(Written by Berry Gordy)
An interesting one, this, albeit less for the record itself and more for the people who made it. The Downbeats, here making their one and only appearance on a Motown record under that name, are the same guys who’d eventually become the Elgins, one of the best unheralded groups of the mid-Sixties Golden Age of Motown.
(I say “guys”, because the mid-Sixties Elgins’ focal point lead singer, Saundra Mallett (Edwards), hadn’t yet been added to the Downbeats mix; this is an all-male vocal group.)
The Downbeats, as they were, were the end product of a series of mergers and line-up changes from a number of local doo-wop groups (the Sensations, the Five Emeralds), and were well-known in Michigan both as a live act and as session backing singers. They’d done some session work for the Lu-Pine label, and at least cut demos with Marv Johnson at United Artists (whether they’re heard on any of Marv’s released UA sides is a matter of debate). This latter bit of hack work seems to have paid off, as it put the Downbeats in touch with Johnson’s regular producer at UA – none other than Motown owner Berry Gordy Jr., who was impressed enough to sign them to his own label, and write and produce this single to showcase their vocal talents.
In the absence of the recently-departed Satintones, Motown lacked a throwback doo-wop harmony group (the label’s other male vocal groups, the Temptations and the Contours, were never really in the same bag, Motown’s initial attempts to market them that way notwithstanding), and maybe Gordy thought the Downbeats could be the group to fill that vacancy. Accordingly, he provides them with a sparse, slow-burning bit of doo-wop balladry, in which band and backing vocals are stripped right back in order to showcase the splendid voice of lead singer Johnny Dawson.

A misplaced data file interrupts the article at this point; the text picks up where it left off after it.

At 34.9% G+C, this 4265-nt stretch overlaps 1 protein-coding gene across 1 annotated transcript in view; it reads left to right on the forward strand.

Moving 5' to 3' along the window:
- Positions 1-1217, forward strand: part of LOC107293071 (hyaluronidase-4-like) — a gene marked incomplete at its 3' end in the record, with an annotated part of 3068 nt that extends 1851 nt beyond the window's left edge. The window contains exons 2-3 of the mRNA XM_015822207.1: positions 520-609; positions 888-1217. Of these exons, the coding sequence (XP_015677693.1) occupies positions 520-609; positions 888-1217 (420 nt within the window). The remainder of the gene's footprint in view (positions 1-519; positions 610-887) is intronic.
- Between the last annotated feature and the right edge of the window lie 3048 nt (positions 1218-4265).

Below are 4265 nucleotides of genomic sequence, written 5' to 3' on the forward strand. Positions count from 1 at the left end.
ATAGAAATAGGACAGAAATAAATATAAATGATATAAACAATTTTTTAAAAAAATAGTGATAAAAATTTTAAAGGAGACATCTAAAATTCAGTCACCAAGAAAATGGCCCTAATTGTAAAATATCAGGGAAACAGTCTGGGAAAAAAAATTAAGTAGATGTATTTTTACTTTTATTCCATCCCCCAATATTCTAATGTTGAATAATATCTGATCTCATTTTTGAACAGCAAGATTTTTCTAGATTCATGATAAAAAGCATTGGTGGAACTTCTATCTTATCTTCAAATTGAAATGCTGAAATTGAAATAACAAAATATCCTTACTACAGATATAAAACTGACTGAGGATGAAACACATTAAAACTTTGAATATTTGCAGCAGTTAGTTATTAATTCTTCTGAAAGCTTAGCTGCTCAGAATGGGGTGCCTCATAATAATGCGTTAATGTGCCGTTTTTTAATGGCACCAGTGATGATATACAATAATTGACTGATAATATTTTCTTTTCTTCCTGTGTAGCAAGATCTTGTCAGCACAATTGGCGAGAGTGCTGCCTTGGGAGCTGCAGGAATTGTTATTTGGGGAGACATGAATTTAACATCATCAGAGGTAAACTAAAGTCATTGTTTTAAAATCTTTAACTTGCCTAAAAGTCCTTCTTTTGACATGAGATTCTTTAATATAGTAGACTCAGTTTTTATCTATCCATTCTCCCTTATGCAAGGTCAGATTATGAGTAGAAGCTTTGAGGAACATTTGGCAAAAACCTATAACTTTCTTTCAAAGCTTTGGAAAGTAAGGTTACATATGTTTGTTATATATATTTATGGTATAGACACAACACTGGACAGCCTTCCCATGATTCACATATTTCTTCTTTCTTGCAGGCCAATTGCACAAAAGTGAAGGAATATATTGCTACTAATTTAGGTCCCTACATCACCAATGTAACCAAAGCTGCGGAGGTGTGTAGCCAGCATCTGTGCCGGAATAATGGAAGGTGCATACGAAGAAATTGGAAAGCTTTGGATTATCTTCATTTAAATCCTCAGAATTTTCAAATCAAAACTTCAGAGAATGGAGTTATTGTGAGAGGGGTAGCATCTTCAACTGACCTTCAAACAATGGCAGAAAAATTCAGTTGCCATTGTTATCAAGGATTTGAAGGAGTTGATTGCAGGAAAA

Dawson does well enough (certainly more so than the rest of the Downbeats, who fare no better on backing vocals than the weaker moments of the Satintones before them), but the song – while certainly pretty – is dated and slight.
It’s quite a haunting little tune – a lot of minor chords, little instrumentation to speak of other than a plinky-plonky tack piano, a half-hearted vibes part which can’t seem to decide whether to join in properly or not, and some standard-issue metronomic drums and bass – and it’s appealing in its way, but it’s more of an album track, or an intimate, contemplative number for live shows; it’s never a hit single.
By 1962, doo-wop as a major commercial and cultural force was dying out, supplanted by R&B and rock and roll; any number of great Fifties vocal groups that didn’t move with the times would find themselves sidelined in the Sixties as yesterday’s news. The Downbeats themselves were also victims of this cultural sea-change; the single failed to chart. Berry Gordy Jr. was no mug, astutely spotting the way the wind was blowing, and so however well Johnny Dawson sang here, the Downbeats weren’t offered a follow-up. They’d have to undergo a complete metamorphosis before they emerged again as the toe-tapping R&B Elgins more than three years later.
MOTOWN JUNKIES VERDICT
(I’ve had MY say, now it’s your turn. Agree? Disagree? Leave a comment, or click the thumbs at the bottom there. Dissent is encouraged!)
You’re reading Motown Junkies, an attempt to review every Motown A- and B-side ever released. Click on the “previous” and “next” buttons below to go back and forth through the catalogue, or visit the Master Index for a full list of reviews so far.
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“I’m Gonna Stay”
“Request Of A Fool”